At some point he became disillusioned with the politics tied to his faith and left Japan to study in China. Further frustrated with not finding satisfying answers, he even refused something called “Dharma Transmission” from a teacher. So, reluctant student, searching for answers. Locke and Jack, anyone?
It only gets deeper from there. If you’re curious, Google the guy. There are many more parallels to be drawn. The question with this show is, where do you draw the line? I’m going to watch Dogen a little more now, but won’t draw any conclusions about his true significance yet.
I used to think Abbadon (remember him?) was going to become a key character in the show’s mythology, given the religious significance of who Abbadon was and how cryptic all his Locke visits were. Then he was quickly gunned down against the trunk of a car after a day of driving Locke around like Miss Daisy.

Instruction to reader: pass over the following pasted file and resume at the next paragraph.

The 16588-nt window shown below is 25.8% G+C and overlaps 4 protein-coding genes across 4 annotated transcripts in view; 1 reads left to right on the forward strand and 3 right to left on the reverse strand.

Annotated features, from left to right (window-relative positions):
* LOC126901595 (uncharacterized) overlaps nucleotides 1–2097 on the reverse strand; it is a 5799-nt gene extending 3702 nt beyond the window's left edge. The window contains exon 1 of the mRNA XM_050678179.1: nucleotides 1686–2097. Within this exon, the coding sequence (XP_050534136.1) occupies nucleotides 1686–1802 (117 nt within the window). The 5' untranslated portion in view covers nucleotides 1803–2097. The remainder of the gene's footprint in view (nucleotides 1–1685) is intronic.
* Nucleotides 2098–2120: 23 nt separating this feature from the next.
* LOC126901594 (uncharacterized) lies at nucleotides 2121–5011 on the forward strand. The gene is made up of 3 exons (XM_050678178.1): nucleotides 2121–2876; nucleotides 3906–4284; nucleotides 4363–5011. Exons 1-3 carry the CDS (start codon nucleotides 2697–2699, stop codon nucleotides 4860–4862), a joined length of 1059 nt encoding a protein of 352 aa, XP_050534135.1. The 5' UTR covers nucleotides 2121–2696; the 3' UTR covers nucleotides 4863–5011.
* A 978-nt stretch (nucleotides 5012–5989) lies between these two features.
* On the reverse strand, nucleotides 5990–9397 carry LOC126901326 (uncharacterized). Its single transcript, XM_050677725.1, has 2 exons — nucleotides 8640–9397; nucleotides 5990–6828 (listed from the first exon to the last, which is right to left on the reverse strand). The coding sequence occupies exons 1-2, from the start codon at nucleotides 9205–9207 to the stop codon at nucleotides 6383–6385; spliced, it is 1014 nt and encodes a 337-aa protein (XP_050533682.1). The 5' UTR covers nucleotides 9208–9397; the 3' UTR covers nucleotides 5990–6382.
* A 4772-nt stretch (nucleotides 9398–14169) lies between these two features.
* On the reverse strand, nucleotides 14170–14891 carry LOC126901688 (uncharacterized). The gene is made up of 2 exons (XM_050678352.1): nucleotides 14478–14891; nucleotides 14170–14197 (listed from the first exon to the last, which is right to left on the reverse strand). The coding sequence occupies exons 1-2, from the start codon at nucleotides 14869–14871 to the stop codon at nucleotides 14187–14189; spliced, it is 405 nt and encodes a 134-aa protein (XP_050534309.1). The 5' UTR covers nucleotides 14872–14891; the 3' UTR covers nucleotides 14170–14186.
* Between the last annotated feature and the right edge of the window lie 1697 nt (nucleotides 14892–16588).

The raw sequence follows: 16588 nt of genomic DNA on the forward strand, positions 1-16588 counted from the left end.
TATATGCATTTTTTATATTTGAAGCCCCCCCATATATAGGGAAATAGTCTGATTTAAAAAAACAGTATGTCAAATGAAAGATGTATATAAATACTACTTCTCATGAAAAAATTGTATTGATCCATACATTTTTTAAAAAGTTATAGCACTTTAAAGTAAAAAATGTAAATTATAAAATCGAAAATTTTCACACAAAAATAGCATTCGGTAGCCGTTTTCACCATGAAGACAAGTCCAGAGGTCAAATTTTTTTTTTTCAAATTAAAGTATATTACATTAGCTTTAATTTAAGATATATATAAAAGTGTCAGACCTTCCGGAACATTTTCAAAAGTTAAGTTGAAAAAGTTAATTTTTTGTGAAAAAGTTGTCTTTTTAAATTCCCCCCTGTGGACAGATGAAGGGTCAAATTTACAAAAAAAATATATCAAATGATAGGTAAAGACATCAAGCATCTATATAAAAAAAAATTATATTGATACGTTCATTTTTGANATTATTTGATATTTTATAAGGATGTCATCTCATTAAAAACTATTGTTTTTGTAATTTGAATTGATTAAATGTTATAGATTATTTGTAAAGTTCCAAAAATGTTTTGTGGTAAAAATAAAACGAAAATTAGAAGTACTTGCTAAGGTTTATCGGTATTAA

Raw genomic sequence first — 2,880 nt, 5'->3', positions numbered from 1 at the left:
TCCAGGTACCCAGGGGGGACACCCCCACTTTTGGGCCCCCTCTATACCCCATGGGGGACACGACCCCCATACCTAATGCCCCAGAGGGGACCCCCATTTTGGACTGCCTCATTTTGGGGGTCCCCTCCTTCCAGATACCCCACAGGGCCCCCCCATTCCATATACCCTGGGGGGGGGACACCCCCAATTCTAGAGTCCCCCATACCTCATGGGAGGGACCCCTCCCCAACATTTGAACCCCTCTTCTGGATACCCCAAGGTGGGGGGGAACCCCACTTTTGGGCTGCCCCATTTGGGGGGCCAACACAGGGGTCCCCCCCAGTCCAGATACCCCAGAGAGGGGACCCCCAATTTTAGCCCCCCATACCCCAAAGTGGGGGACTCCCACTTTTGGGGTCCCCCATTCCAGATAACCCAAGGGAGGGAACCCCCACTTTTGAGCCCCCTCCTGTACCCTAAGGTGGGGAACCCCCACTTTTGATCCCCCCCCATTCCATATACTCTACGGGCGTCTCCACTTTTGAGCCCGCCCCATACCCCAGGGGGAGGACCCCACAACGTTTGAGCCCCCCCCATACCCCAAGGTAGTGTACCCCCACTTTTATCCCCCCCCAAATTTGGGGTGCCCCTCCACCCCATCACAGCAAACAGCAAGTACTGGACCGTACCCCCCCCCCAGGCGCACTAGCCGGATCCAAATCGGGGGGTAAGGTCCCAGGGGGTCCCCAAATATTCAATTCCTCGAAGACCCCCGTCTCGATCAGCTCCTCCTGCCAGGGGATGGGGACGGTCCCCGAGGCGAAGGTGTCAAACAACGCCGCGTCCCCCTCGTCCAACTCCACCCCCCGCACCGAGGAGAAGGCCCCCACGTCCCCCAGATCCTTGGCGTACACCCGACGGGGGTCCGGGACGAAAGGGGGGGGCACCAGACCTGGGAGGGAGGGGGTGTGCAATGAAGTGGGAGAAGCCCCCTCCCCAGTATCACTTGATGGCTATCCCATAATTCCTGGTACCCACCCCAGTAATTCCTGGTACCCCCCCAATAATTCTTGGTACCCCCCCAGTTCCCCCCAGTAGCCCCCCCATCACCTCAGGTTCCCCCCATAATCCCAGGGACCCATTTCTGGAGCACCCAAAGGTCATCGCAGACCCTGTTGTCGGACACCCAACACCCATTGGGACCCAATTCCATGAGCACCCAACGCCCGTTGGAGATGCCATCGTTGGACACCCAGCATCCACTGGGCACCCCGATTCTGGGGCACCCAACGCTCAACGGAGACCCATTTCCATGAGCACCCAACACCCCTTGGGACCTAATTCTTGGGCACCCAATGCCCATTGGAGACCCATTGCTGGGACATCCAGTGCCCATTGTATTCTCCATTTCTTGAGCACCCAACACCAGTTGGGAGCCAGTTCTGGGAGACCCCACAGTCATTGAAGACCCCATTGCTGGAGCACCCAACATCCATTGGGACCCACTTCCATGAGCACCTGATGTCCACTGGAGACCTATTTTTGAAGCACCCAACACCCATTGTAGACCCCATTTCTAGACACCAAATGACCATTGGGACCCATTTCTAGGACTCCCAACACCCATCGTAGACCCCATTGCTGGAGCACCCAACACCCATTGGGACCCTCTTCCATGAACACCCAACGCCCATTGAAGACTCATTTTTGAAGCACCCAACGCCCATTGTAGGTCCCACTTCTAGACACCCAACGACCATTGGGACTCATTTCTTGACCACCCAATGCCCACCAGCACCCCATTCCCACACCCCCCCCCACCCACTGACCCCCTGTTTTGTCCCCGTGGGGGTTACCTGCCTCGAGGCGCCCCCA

Next week’s episode is called ‘The Substitute’ and will focus on Locke. We’re going to see what alternate-timeline Locke is up to, and needless to say, his life still mostly sucks. However, as I alluded last week, some unlikely faces may be popping up in his timeline.
In the original timeline, we’re going to see The Man In Black-as Locke pull the same recruiting spiel on Sawyer that Ben pulled on Locke (Parallels! Parallels!).

We’re also going to see Alpert come to from his bonk on the head and warn Sun, Lapidus and the others that this is a very bad man who will kill all of them.

I was hoping that the ‘War’ everyone had been talking about all these years was going to be of the more symbolic type, taking place inside each character as they wrestle with those darned inner demons. But nope! This show likes to spell it out, so we have the Fake Locke, infected Sayid, infected Claire and what looks to me like a successful job interview with Sawyer to join the dark side.
How will all this play out? Stay tuned…
Thanks for reading and watching
Nick Gorini